The question has been asked by many commentators “Why do we not find discussions in the Mishna about the mitzvah of neiros Chanukah?” It is only mentioned in passing regarding the liability of a storekeeper who kept a fire lit outside his store, which subsequently ignited the load of a passerby. The halacha tells us that if it was lit for the mitzvah of Chanukah, the storekeeper would be exempt because he was permitted to keep that type of fire outside his store. To me it seems strange for this to be the place to mention Chanukah, even in passing (even if the halacha may be true). There must be some lesson that Chazal are trying to teach us by mentioning Chanukah specifically in this regard.
The Avodas Yisroel discusses our question of why Chanukah is not mentioned in the Mishna. He compares and contrasts it with Purim: Though there is an entire Mesechta called “Megillah”, much of this mesechta has nothing to do with Purim. The mishnayos of “Megillah” only discuss the reading of the megillah and not the other mitzvos of Purim such as mishloach manos and metanyos le’evyonim. He answers our question by explaining that these two Yomim Tovim d’Rabbonan correspond to auxiliary aspects of Yiddishkeit. Therefore they would not necessarily be part of the classical “Torah sheb’aal peh.” However, reading the megillah is different because there is an aspect of limud hatorah in performing this mitzvah d’rabbonon, upgrading it to a part of torah sheb’aal peh.”
I would like to give some interpretation to this by explaining the idea of mishteh v’simcha, which the Shulachan Aruch deems as optional on Chanukah. The Shulchan Aruch goes on to tell us how one can turn a meal into a seudas mitzvah. On other holidays the meals themselves are part of the celebration of the day and feature very prominently in the observance of the holidays. Why on Chanukah are the meals lowered in their importance, and in fact are almost superfluous?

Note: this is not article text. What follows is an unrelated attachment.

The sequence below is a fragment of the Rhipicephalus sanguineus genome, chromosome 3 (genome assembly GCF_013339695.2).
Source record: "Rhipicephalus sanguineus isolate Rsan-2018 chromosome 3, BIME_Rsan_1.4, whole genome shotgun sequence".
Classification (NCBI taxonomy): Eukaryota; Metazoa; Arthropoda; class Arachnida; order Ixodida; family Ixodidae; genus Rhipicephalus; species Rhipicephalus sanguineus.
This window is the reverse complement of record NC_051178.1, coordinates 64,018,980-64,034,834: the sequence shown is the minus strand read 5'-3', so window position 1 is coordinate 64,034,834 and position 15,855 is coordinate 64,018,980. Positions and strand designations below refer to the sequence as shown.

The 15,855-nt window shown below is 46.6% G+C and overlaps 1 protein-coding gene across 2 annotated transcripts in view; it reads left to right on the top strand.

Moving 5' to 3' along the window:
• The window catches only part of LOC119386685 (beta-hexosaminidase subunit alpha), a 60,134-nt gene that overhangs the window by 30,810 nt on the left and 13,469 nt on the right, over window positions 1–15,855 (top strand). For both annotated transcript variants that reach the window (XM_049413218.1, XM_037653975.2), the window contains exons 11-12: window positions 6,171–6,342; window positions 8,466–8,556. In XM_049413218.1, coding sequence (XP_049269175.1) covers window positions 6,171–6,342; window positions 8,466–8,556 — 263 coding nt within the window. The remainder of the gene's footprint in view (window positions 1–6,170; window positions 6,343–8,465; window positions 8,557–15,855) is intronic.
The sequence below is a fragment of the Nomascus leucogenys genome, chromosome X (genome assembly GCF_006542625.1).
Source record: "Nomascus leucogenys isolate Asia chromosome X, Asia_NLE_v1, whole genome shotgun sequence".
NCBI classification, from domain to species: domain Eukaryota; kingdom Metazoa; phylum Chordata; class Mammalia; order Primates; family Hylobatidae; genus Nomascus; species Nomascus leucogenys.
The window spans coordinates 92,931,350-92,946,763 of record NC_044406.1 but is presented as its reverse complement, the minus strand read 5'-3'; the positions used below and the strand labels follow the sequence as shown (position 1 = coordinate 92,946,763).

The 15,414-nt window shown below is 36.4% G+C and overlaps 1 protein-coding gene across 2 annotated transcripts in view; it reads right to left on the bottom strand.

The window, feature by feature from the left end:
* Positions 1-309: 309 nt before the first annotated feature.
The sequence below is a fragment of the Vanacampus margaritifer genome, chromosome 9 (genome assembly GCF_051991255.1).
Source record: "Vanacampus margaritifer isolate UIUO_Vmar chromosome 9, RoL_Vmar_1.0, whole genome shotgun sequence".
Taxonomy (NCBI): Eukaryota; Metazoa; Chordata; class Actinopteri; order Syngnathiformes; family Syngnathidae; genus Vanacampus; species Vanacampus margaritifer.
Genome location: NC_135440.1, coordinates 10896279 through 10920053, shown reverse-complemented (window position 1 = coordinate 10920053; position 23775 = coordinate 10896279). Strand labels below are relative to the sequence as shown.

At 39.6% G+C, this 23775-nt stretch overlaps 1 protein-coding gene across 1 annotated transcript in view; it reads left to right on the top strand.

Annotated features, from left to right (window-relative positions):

As Jews struggle during their 2000 year galus, it is not against the gentiles that we fight. Rather, it is against ourselves. We struggle to bring holiness and purity into all our actions no matter how mundane they are. Possibly the symbolism of the storekeeper with his Chanukah lights outside his store symbolizes that when a person goes to work he also must remember that he is working in the service of Hashem. If it were to be a direct commandment to go to work, we would not have the opportunity to upgrade this mundane action into a mitzvah – it would already be a mitzvah! Thus, during Chanukah in particular, the mitzvah is only alluded to in the Mishna and we have to struggle, via the Gemora, to bring it to the forefront of our lives.
I can only guess that many of the Hellenists actually performed the cultural mitzvas of the Jews—not as something holy but as something that was warming to the heart. They then passed down these “wonderful traditions” from generation to generationt. That is not our job – to take the holy and make it mundane. We must do the reverse and upgrade the mundane to holy. Even when the Shulchan Aruch discusses the lighting of the Chanukah candles, it does not begin with the standard (and mundane) way to light one candle for one home, but instead begins at the highest level – mehadrin min hamehadrin—making the holy even better. Out of all our holidays, possibly Chanukah has the must cultural symbolism to it. Our job is to bring out the hidden light.